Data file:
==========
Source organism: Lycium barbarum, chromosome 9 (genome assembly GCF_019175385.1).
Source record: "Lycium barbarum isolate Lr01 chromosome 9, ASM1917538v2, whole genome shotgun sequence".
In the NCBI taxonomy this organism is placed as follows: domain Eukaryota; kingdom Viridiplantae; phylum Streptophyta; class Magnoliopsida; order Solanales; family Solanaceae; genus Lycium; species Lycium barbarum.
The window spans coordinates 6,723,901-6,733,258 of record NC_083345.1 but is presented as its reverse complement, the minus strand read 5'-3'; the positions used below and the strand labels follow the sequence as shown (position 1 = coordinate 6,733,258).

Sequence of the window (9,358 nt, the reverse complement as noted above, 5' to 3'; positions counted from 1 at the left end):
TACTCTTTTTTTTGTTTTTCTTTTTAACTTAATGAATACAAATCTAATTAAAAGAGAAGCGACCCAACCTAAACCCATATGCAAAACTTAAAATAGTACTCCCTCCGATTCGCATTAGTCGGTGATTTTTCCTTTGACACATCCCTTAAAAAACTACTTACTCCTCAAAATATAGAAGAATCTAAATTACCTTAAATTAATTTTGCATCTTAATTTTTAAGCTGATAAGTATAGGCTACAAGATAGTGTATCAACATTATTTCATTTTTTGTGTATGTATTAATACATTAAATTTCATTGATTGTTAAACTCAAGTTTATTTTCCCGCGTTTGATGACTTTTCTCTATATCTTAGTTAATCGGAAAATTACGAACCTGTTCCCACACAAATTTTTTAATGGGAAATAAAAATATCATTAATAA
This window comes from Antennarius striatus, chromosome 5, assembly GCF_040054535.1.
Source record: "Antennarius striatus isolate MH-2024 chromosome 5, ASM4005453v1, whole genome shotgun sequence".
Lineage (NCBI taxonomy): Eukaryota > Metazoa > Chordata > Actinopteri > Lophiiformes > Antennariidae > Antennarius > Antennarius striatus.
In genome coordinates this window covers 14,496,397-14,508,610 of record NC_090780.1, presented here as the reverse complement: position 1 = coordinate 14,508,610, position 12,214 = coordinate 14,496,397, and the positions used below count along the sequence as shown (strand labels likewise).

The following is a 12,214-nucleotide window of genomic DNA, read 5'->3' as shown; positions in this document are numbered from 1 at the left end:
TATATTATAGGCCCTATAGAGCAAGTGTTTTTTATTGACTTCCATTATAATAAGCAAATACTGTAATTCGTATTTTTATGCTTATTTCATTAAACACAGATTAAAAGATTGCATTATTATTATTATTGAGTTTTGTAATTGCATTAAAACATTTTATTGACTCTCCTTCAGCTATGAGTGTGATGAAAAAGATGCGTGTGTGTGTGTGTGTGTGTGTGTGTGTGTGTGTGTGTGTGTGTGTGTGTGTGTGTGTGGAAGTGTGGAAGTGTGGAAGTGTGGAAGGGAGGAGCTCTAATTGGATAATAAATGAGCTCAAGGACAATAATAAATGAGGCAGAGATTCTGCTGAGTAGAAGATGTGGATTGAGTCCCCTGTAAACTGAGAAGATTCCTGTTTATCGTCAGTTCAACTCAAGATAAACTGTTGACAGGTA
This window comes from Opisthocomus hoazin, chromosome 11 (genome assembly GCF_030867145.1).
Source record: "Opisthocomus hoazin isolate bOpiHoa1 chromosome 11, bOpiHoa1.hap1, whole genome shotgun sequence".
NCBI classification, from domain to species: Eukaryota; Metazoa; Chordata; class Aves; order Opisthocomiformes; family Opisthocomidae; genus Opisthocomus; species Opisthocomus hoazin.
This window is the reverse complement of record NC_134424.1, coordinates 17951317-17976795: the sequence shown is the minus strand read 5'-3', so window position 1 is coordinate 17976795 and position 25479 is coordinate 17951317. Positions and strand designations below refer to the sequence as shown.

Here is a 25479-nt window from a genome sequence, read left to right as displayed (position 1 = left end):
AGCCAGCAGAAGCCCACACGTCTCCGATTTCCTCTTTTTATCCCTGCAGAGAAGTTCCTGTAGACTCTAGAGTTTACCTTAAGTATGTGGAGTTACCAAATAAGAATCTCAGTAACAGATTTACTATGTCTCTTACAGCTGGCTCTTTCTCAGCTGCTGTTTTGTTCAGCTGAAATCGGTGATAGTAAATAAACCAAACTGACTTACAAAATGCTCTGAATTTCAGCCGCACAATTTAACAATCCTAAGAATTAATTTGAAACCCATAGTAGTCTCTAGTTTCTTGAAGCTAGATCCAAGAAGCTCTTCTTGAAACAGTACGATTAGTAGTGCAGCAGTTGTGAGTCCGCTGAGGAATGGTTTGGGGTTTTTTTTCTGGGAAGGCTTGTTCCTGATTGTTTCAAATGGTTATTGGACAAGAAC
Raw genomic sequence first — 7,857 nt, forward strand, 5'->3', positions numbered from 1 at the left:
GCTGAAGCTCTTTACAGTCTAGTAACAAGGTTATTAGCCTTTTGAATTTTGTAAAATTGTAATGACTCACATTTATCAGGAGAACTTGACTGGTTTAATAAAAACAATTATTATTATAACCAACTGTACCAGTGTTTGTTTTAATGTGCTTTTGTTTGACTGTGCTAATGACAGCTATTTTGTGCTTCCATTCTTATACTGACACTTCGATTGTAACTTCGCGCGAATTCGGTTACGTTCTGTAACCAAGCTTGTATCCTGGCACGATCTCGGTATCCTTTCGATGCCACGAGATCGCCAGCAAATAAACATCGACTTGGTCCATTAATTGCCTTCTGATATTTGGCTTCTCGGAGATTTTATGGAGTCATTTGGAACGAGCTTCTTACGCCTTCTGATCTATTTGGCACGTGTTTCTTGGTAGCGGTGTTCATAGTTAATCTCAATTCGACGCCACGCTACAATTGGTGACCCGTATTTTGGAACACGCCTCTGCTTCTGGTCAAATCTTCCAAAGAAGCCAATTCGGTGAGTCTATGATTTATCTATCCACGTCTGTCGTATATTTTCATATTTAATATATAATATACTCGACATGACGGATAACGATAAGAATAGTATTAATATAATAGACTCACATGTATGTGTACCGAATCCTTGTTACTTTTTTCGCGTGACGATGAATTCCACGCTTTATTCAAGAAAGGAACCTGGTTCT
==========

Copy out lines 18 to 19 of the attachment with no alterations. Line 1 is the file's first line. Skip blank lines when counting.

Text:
AGCCAGCAGAAGCCCACACGTCTCCGATTTCCTCTTTTTATCCCTGCAGAGAAGTTCCTGTAGACTCTAGAGTTTACCTTAAGTATGTGGAGTTACCAAATAAGAATCTCAGTAACAGATTTACTATGTCTCTTACAGCTGGCTCTTTCTCAGCTGCTGTTTTGTTCAGCTGAAATCGGTGATAGTAAATAAACCAAACTGACTTACAAAATGCTCTGAATTTCAGCCGCACAATTTAACAATCCTAAGAATTAATTTGAAACCCATAGTAGTCTCTAGTTTCTTGAAGCTAGATCCAAGAAGCTCTTCTTGAAACAGTACGATTAGTAGTGCAGCAGTTGTGAGTCCGCTGAGGAATGGTTTGGGGTTTTTTTTCTGGGAAGGCTTGTTCCTGATTGTTTCAAATGGTTATTGGACAAGAAC
Raw genomic sequence first — 7,857 nt, forward strand, 5'->3', positions numbered from 1 at the left: